A third of UK consumers "can't see the point" of 4G mobile networks and believe 3G is good enough for their needs, as Vodafone, O2 and Three prepare to launch their next-generation mobile services.
Over the coming months, UK mobile networks will be launching 4G services to rival that of EE, which turned on its 4GEE service last year, offering faster web browsing on smartphones and tablets.
But just 21% of UK consumers are confident that they know what 4G is, according to a YouGov survey which questioned 1,456 Britons aged 16 and over during May this year, seven months after EE switched on its 4G service.
YouGov's study shows the demand for what 4G offers is there - 58% want to surf the mobile web faster and a third want faster maps - but understanding what 4G is and how it can make these improvements is a problem mobile operators will have to overcome.
A Vodafone spokesperson told IBTimes UK the network is "not surprised" about the findings. "Consumers have only had EE to choose so far. Things will change with Ultrafast 4G from Vodafone." The network refuses to reveal when its 4G network will be switched on, instead targeting a "late summer" launch window.
Russell Feldman, technology & telecoms director at YouGov, said: "That a lot of consumers can't see the point of 4G presents a real challenge to operators as more of them roll out 4G to their customers."
Get message across
And operators will need to get that message across as between them they have paid £2.34 billion to secure the additional spectrum to run 4G networks in the 4G auction earlier this year - though this was £1bn less than the government had been hoping for.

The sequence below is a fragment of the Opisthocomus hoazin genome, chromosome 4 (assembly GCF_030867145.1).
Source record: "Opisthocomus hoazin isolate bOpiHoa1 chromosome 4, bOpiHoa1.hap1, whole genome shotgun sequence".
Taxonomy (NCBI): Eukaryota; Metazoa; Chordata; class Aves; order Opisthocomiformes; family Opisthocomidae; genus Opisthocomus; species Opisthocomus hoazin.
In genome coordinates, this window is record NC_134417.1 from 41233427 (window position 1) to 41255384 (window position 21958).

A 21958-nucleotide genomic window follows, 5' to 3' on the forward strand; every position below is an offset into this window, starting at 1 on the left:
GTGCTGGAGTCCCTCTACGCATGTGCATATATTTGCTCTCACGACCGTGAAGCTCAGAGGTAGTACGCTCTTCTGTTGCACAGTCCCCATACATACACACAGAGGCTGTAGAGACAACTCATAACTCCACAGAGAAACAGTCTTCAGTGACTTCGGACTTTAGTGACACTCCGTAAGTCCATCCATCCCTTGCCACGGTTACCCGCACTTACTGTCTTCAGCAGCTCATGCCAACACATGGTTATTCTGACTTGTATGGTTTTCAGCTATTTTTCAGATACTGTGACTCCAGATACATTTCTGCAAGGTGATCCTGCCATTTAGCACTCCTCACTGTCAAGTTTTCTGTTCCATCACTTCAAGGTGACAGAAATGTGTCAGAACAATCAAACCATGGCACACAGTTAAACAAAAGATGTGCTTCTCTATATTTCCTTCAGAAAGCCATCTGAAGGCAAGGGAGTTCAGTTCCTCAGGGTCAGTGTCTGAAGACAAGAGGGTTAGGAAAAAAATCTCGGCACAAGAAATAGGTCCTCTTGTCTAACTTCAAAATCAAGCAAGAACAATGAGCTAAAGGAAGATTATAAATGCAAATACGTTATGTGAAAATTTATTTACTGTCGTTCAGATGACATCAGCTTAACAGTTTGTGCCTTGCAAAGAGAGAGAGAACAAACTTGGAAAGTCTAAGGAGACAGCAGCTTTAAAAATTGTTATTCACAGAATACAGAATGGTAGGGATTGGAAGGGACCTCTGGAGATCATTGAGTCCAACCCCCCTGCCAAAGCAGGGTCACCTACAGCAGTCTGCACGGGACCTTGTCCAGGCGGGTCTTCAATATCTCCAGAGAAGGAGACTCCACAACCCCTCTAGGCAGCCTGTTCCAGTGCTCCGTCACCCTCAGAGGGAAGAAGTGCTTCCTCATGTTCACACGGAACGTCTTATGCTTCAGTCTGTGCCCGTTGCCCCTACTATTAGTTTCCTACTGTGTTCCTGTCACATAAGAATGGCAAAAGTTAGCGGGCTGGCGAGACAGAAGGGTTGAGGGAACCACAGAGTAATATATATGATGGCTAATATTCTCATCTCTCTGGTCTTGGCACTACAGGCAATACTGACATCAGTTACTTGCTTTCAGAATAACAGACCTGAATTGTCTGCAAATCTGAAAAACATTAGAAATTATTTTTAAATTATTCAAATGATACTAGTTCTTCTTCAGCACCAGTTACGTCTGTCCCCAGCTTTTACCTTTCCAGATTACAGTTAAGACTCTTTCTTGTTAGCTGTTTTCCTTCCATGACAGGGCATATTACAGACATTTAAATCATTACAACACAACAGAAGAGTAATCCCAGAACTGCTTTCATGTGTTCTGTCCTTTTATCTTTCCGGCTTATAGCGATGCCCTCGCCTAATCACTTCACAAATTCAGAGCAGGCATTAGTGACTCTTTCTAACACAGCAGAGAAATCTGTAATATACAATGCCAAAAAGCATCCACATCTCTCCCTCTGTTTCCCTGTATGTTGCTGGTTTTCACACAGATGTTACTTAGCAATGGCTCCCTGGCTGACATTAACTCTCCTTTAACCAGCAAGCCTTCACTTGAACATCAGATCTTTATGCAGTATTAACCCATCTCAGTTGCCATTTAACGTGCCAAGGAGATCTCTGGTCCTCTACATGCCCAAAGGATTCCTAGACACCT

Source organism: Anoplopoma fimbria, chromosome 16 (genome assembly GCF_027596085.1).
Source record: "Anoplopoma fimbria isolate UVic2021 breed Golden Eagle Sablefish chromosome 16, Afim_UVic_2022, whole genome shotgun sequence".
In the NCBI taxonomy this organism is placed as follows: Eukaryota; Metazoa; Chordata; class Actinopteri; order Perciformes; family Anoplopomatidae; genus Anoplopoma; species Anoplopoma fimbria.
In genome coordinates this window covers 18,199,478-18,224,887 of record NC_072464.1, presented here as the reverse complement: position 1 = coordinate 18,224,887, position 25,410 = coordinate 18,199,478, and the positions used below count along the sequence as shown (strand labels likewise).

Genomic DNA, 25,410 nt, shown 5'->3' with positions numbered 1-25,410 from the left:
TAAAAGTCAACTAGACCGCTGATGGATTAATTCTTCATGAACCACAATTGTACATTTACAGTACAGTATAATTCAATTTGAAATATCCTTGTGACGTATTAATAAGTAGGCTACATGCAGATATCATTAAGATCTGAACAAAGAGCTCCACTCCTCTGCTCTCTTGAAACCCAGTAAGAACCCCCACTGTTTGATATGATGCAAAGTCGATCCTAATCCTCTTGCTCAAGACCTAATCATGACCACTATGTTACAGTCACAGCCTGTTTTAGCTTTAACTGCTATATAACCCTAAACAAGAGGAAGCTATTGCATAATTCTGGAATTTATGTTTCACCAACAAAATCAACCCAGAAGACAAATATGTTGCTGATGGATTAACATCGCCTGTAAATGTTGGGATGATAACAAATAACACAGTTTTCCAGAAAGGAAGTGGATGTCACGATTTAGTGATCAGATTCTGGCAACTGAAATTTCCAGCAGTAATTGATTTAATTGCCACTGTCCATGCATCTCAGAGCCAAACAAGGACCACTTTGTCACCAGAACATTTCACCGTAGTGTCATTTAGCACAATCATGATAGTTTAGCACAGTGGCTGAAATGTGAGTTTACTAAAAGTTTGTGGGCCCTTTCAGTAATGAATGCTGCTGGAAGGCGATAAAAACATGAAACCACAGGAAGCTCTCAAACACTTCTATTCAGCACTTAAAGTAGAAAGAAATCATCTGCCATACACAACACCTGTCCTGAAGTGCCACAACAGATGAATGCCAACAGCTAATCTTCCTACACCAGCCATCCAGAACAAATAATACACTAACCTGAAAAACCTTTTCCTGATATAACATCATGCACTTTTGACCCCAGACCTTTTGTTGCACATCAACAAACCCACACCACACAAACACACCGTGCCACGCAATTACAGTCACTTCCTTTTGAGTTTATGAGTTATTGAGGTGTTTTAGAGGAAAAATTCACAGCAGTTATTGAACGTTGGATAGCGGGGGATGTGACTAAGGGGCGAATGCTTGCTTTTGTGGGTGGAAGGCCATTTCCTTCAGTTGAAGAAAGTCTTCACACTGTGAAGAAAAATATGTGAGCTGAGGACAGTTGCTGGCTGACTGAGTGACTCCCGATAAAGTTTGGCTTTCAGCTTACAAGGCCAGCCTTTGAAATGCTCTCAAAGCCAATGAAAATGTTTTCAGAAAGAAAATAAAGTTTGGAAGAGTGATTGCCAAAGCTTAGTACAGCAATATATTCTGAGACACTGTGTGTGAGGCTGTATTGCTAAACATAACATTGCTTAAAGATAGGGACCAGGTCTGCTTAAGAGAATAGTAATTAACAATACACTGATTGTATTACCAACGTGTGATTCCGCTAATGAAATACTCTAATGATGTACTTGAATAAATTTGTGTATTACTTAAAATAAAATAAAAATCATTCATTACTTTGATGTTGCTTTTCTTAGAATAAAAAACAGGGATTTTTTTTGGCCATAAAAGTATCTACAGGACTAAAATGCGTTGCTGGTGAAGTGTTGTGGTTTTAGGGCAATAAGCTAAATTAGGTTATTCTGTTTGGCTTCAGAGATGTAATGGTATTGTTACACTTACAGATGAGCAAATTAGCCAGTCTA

YouGov's findings also show that less than a quarter (23%) of those asked are "excited" by the prospect of using 4G, while 35% say none of 4G's features interest them and a third have "no idea" what 4G is.
Despite a recent price cut, EE charges more for its 4G tariffs than regular 3G services, and YouGov has found that 31% of consumers considering an upgrade to 4G on any network are concerned about the increased cost.
Feldman added: "The low levels of understanding about what 4G offers indicates that networks need to be savvy when selling it to consumers - showing not just that it exists but also what it does. Take-up is likely to be a slow burn as consumers hold off making decisions until they see it in action."